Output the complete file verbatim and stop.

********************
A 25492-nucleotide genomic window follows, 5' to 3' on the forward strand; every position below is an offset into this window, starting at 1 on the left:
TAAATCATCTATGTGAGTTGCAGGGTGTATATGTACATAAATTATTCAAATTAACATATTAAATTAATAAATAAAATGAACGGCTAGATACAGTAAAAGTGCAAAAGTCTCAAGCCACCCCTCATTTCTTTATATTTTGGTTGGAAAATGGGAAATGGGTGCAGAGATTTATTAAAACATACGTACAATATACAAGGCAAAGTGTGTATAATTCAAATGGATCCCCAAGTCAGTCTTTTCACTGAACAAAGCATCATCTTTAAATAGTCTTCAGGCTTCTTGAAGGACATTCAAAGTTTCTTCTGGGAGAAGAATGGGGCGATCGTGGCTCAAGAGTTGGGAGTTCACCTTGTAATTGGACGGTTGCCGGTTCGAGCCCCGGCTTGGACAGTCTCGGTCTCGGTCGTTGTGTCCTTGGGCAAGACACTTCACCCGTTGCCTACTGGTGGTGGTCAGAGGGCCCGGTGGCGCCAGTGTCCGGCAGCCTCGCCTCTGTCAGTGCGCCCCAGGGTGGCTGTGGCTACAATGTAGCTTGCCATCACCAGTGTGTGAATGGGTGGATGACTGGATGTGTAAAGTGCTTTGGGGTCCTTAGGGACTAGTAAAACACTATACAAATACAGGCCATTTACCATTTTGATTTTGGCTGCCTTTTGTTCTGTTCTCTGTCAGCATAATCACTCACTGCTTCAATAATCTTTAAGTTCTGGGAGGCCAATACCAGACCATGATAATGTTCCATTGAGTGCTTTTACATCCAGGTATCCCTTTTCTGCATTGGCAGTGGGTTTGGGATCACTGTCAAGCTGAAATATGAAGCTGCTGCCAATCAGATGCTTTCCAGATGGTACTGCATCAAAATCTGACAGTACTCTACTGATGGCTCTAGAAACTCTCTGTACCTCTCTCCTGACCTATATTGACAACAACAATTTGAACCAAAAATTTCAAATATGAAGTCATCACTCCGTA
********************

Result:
A 25492-nucleotide genomic window follows, 5' to 3' on the forward strand; every position below is an offset into this window, starting at 1 on the left:
TAAATCATCTATGTGAGTTGCAGGGTGTATATGTACATAAATTATTCAAATTAACATATTAAATTAATAAATAAAATGAACGGCTAGATACAGTAAAAGTGCAAAAGTCTCAAGCCACCCCTCATTTCTTTATATTTTGGTTGGAAAATGGGAAATGGGTGCAGAGATTTATTAAAACATACGTACAATATACAAGGCAAAGTGTGTATAATTCAAATGGATCCCCAAGTCAGTCTTTTCACTGAACAAAGCATCATCTTTAAATAGTCTTCAGGCTTCTTGAAGGACATTCAAAGTTTCTTCTGGGAGAAGAATGGGGCGATCGTGGCTCAAGAGTTGGGAGTTCACCTTGTAATTGGACGGTTGCCGGTTCGAGCCCCGGCTTGGACAGTCTCGGTCTCGGTCGTTGTGTCCTTGGGCAAGACACTTCACCCGTTGCCTACTGGTGGTGGTCAGAGGGCCCGGTGGCGCCAGTGTCCGGCAGCCTCGCCTCTGTCAGTGCGCCCCAGGGTGGCTGTGGCTACAATGTAGCTTGCCATCACCAGTGTGTGAATGGGTGGATGACTGGATGTGTAAAGTGCTTTGGGGTCCTTAGGGACTAGTAAAACACTATACAAATACAGGCCATTTACCATTTTGATTTTGGCTGCCTTTTGTTCTGTTCTCTGTCAGCATAATCACTCACTGCTTCAATAATCTTTAAGTTCTGGGAGGCCAATACCAGACCATGATAATGTTCCATTGAGTGCTTTTACATCCAGGTATCCCTTTTCTGCATTGGCAGTGGGTTTGGGATCACTGTCAAGCTGAAATATGAAGCTGCTGCCAATCAGATGCTTTCCAGATGGTACTGCATCAAAATCTGACAGTACTCTACTGATGGCTCTAGAAACTCTCTGTACCTCTCTCCTGACCTATATTGACAACAACAATTTGAACCAAAAATTTCAAATATGAAGTCATCACTCCGTA